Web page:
On Thursday, Microsoft introduced a brand new design language for its products. Redmond is calling it the new Fluent Design System, and it’ll be implemented across a lot of Microsoft products — starting with Windows 10 and all the hardware that runs the operating system, including the Xbox, HoloLens, PC, and phones. The Fluent Design System is built on 5 fundamental elements: Light, Depth, Motion, Material, and Scale.

In Windows 10, all of these elements work together to deliver an intuitive user-experience. Microsoft showed off a handful of concepts of the Fluent Design System in Windows 10, and they look absolutely gorgeous. Of course, concepts and the real deal are always drastically different from each other — but Microsoft is already delivering elements of the new Fluent Design System across some of the first-party apps in Windows 10 and these apps look really good now. If you are a Windows Insider, you can go try them out right now. Redmond has also released APIs for some of the key parts of the Fluent Design System, including the Acrylic material and the new Reveal experience. Windows 10 app developers can use these APIs to start revamping their existing apps with the new Fluent Design System, and designers can start designing Fluent Design System apps using the design kits. These new APIs will let developers build beautiful experiences powered by the Fluent Design System in Windows 10.

The first wave of the Fluent Design System is already available to Windows Insiders

In fact, most of the Windows 10 apps from Microsoft already utilize certain parts of the Fluent Design System, including apps like Groove Music, Microsoft Photos, Paint 3D, View 3D, Voice Recorder, and even the Calculator app. These apps are using all of the components of the first wave of the Fluent Design System — including things like the Acrylic Material, Reveal Highlight, Connected Animations, Conscious Controls, and Perspective Parallax. Microsoft dived deeper into the Fluent Design System in a session at Build 2017, where the company detailed what’s currently available and what’s next for the Fluent Design System. The company’s Paul Gusmorino and Bojana Ostojic showed off some of the apps that’ll be getting the new Fluent Design System sometime soon — including the Outlook Mail & Calendar apps, Microsoft Edge, Xbox, OneNote and the My People experience. The company even showed off how it’ll be implementing the Fluent Design System’s Reveal experience into the Start Menu in Windows 10. You can see some of those (potato quality) screenshots below.

At its core, the Fluent Design System isn’t all about the look and feel. Functionality is a substantial part of any design languages, and the Fluent Design System nails that with its building blocks. But I want to focus on the depth element that is a really huge part of the new design system. On PCs, the depth effect presents a layered user interface which you can see in the Windows Store concept above, and the Fluent Design System also offers a parallax effect that brings it all together.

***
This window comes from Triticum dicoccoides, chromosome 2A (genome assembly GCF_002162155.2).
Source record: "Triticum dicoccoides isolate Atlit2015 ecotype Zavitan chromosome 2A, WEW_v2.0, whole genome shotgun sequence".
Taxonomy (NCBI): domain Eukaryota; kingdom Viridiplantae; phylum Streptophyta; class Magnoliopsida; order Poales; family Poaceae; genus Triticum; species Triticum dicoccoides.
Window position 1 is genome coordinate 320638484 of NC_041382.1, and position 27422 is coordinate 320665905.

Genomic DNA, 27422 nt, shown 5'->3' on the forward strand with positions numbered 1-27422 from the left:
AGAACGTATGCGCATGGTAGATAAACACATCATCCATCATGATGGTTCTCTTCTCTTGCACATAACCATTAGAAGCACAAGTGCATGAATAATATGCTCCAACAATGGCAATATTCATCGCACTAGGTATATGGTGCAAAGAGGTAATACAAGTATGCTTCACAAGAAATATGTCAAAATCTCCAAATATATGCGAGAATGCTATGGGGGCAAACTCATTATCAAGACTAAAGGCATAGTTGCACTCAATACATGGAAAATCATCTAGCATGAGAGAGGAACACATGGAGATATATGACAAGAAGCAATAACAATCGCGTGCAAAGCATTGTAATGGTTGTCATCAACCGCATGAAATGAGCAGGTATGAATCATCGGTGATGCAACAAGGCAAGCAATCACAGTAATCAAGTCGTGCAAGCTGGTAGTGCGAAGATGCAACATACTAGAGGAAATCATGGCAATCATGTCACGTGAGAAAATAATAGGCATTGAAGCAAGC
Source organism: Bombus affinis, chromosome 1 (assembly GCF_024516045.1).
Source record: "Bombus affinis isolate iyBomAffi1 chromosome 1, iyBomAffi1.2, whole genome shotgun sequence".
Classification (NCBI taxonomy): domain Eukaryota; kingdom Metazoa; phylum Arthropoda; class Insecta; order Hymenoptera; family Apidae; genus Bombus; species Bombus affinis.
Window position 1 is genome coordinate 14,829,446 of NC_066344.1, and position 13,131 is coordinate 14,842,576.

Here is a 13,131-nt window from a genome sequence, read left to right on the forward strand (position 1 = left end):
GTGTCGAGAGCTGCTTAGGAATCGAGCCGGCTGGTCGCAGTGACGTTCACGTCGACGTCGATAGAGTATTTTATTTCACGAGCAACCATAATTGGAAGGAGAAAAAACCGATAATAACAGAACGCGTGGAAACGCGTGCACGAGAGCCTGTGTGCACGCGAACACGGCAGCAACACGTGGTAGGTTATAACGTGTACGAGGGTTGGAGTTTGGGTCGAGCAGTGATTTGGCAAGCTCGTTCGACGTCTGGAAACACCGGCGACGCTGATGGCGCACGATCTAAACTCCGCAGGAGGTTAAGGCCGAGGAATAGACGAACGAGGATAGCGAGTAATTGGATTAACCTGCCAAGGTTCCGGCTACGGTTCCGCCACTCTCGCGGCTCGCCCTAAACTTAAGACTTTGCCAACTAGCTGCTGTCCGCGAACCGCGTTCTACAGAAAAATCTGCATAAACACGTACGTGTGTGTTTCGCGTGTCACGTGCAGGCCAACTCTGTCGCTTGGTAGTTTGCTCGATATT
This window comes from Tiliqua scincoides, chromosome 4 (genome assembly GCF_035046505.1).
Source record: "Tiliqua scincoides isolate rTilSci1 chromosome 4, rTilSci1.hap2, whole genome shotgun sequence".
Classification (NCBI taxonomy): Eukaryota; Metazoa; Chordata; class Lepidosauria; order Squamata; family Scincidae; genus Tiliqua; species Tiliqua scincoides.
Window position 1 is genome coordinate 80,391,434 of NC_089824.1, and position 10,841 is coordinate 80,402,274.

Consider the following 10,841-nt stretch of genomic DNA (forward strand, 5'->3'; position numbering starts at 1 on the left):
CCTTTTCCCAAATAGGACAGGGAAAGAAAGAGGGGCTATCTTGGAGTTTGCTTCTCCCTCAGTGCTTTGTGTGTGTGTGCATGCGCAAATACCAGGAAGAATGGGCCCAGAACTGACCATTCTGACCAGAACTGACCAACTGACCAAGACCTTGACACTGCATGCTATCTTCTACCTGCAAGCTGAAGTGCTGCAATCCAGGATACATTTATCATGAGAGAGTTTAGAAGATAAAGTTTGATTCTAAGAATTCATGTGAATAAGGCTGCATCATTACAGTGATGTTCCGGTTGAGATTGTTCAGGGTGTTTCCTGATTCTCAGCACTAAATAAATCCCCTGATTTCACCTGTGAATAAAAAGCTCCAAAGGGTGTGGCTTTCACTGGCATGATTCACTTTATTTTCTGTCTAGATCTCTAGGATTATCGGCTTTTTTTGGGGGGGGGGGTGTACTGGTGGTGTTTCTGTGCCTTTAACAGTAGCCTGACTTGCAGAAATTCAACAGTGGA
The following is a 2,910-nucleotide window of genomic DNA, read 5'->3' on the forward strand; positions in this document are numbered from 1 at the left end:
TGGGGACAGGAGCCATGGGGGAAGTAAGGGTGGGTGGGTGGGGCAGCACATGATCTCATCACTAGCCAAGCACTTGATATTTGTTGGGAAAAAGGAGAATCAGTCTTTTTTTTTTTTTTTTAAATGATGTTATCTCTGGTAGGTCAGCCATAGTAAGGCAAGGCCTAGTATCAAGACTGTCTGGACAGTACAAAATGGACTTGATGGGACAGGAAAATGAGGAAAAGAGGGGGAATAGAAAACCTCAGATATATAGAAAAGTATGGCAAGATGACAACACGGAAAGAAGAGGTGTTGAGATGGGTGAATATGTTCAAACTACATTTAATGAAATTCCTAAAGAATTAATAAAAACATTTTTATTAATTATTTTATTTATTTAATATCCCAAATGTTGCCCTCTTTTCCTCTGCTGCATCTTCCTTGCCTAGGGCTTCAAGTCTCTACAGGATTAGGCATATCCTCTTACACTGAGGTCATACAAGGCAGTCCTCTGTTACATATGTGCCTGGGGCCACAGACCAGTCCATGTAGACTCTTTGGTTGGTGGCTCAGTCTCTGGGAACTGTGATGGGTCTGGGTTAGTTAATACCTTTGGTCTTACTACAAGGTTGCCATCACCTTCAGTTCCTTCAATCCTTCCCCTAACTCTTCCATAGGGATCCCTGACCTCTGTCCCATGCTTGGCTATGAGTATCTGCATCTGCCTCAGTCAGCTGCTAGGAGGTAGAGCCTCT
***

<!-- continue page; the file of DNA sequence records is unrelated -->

3D Depth Effect will look amazing in Windows Mixed Reality

And when you move to a modern computer like the HoloLens, the depth effect really shines. Microsoft is currently experimenting with a 3D depth effect (z-depth-layering) that is immersive in Windows Mixed Reality. It isn’t clear when or whether this will actually ship in Windows 10, but it still looks fantastic. What this effectively means is that the Fluent Design System isn’t only built for the keyboard and mouse. Microsoft is designing the Fluent Design System so that it works across the diverse range of Windows 10 devices and inputs — including pen, gestures, gaze, and much more.

Consistency will be key for the Fluent Design System

Fluent Design is a journey for Microsoft and Windows 10. Don’t expect the design of Windows 10 to change radically with a single OS update at all — it’ll take its time to show up across the whole operating system, and that’s fine. But the Fluent Design System will only succeed if Microsoft manages to keep its design principles consistent across all apps in Windows 10. One of the biggest problems with the current Windows 10 design is the fact that it isn’t consistent at all — there are around 3-4 different designs for the context menu, first-party apps use different shades of background colors, and alignment of elements in apps is all over the place. Microsoft will need to do quite a lot of work to make sure its designers are implementing the Fluent Design System correctly across all of the first-party apps, but Redmond needs to figure out a way of making third-party devs to the same.

All of the Fluent Design concepts I’ve seen so far look infectiously beautiful. From the Windows Store concept to the new Xbox dashboard, all of the Fluent Design concepts are really gorgeous. Some of the functional elements also look and feel really nice as well. But as Microsoft advances the implementation of the Fluent Design System in Windows 10, it’ll need to make sure that the execution is perfect. The company has only added a touch of the new Fluent Design System to the apps in Windows 10, but the company still has a long way to go and implementing the new design system at the core of the Windows 10 (aka the shell) will take time. But that’s completely fine, and as long as the implementation is consistent across all apps and components of the Windows 10, the new Fluent Design System will be crucial for the future of Windows 10.

With the Windows 10 Fall Creators Update, Microsoft is shipping the first wave of the Fluent Design System. The company is currently experimenting with elements that’ll ship with the second wave — including the 3D depth effect you saw in the video above, along with things like 360 media playback, conscious headers, speech, and spatial sound.

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